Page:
Written by Toby Baxley
Question: What is our only hope in life and death?
Answer: That we are not our own but belong, body and soul, both in life and death, to God and to our Savior Jesus Christ. 
Many times, I have used these words from the New City Catechism to try to calm down an ill-tempered child. Lately, however, I’ve had to remind myself of this truth. My efforts on both fronts, sadly, haven’t always been successful. Like Chris mentioned in his sermon, I have also experienced the stages of concern, sadness, and anger over the trial that has come to our collective doorstep. I’ve found myself depressed as everything that was “normal” has now been kicked out from under me. I’m sure you’ve felt the same way, to one degree or another. No matter how this trial has affected you, there’s no doubt that it has. So, what is our anchor point for weathering this storm? What or who will help us maintain our buoyancy as the waves batter our ships.
That is easy to say and hard to live. But live it you must! Sustaining faith is not a “one-and done” proposition. Sustaining faith is a constant, conscious choice to trust in the loving kindness of God, no matter what.
In the words that I have left I want to take an Ebenezer Scrooge-like view of Jesus. No! I don’t mean “bah humbug!" I mean a Jesus-past, Jesus-present, and Jesus-future examination of the One Who Is, Who Was, and Who Is to Come.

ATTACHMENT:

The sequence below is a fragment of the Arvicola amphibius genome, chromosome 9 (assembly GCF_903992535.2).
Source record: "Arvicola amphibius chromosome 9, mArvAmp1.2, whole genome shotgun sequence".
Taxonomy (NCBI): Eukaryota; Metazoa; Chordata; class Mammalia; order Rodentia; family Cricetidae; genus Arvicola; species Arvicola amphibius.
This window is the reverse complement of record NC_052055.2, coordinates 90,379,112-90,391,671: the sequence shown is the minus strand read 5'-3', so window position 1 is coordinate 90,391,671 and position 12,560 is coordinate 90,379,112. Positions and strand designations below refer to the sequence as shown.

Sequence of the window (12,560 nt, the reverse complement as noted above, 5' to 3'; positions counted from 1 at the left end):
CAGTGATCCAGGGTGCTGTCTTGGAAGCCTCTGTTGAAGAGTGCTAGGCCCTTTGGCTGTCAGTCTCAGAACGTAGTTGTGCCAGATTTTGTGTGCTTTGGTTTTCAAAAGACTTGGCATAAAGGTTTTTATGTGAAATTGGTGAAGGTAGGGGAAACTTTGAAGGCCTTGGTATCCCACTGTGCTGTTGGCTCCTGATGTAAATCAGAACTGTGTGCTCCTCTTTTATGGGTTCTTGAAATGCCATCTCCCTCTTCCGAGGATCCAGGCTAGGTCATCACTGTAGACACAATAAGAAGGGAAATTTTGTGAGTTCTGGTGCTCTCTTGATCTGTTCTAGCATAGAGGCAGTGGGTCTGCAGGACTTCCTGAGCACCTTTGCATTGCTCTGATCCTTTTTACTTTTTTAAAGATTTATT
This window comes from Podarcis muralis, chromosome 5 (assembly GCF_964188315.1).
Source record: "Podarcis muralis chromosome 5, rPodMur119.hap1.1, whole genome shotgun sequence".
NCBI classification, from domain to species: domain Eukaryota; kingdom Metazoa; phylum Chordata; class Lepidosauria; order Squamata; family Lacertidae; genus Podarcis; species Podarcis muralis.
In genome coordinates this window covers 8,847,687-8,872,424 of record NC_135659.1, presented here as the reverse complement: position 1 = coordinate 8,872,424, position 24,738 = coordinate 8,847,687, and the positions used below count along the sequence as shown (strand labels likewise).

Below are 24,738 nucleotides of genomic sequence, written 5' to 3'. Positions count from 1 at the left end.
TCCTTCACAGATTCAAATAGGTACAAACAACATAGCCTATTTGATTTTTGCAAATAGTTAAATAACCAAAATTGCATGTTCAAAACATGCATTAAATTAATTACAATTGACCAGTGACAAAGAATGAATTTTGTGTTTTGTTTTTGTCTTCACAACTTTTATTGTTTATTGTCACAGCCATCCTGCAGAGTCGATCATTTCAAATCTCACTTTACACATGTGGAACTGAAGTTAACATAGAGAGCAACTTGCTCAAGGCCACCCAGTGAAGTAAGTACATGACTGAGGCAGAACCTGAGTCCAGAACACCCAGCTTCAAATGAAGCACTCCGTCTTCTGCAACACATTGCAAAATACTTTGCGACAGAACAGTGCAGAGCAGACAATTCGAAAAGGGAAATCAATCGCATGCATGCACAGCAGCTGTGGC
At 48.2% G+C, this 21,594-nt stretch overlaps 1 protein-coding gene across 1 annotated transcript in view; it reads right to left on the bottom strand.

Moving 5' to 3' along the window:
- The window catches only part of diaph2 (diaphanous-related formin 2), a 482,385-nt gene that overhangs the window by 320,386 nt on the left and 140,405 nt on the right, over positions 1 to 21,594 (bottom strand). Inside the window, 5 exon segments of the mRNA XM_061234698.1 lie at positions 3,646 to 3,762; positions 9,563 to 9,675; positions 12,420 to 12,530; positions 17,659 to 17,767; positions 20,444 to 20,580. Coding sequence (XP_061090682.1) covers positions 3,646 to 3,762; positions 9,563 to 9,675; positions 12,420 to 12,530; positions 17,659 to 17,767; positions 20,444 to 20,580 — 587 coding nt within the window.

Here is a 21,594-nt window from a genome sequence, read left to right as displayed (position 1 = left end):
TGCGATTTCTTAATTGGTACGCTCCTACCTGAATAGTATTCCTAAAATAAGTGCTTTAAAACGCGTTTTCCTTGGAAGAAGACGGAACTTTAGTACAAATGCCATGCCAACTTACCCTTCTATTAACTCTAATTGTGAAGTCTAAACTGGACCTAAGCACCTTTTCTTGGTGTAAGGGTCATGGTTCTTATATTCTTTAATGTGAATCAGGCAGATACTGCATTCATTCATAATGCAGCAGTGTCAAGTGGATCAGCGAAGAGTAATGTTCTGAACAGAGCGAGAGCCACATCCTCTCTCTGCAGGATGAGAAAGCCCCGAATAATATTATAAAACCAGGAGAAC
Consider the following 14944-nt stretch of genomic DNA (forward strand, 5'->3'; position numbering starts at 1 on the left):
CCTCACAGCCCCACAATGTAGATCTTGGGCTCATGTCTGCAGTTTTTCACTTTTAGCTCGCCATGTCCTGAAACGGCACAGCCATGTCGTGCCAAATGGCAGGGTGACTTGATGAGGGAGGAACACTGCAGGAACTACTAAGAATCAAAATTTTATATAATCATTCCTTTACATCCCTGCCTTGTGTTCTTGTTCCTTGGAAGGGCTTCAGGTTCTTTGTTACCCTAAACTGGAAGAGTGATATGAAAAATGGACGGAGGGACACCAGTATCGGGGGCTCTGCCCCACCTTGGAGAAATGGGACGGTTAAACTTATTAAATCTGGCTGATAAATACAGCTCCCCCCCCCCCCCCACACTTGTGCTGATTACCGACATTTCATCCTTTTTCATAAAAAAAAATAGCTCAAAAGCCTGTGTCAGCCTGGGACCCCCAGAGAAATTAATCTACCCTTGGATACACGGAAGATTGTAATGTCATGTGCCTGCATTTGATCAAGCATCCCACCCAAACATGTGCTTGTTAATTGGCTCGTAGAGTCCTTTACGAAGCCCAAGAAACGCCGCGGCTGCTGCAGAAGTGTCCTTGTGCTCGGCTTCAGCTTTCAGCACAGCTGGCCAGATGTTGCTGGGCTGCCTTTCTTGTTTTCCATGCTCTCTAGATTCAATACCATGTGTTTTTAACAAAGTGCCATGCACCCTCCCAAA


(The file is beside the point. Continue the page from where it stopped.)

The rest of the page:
Let us survey the wondrous cross. When the winds and waves of doubt and fear beat against us, let us hold fast to the One who died for us; The One who saw us in our depravity and helplessness and gave us life for us. He bore our sins in His body as he hung on the tree. We had racked up an insurmountable debt against a holy God. Every sin of every believer was placed on Christ as he endured the wrath of God on our behalf. If your trust is in his atoning death on your behalf, then all his righteousness has been credited to your account. That’s good news to comfort your weary soul!
In his book Spurgeon’s Sorrows, pastor Zack Eswine writes, “In this fallen world, sadness is an act of sanity, our tears the testimony of the sane.”  It is reasonable, even expected, to be sad or depressed. This is a legitimate trauma, the details of which change at a head-spinning pace. Where can you turn when waves of sadness overwhelm you? How about the one whom the Bible refers to as “the Man of sorrows?” Jesus is acquainted with our grief and uniquely qualified to walk through it with us. When we are in the furnace of affliction, Jesus is in the fire as well. We have a Great High Priest who has been tempted in all things as we are, yet without sin. Draw near. (Hebrews 4:15-16)
When Jesus was preparing His disciples for His death, resurrection, and ascension, He comforted them by telling them that He was going to prepare a place for them and that He would come again that they would be where He was. (John 14:2-3) That promise remains for us as well. Jesus is coming back for his Bride! Like Chris said yesterday, instead of, “I can’t wait until this is over,” say, “I can’t wait until Christ returns.”
The psalmist Asaph sang, “Whom have I in heaven but You? And besides You, I desire nothing on earth. My flesh and my heart may fail, but God is the strength of my heart and my portion forever.” (Psalm 73:25-26)
This is a picture of contentment as creation keeps groaning.
This is gospel sanity in a world gone mad.
Lord Jesus, come quickly!
 Kathy Keller, ed., The New City Catechism: 52 Questions and Answers for Our Hearts and Minds, The Gospel coalition (Wheaton: Crossway, 2017), 16–17.
 Zack Eswine, Spurgeon’s Sorrows: Realistic Hope for Those Who Suffer from Depression, 2015, 30.
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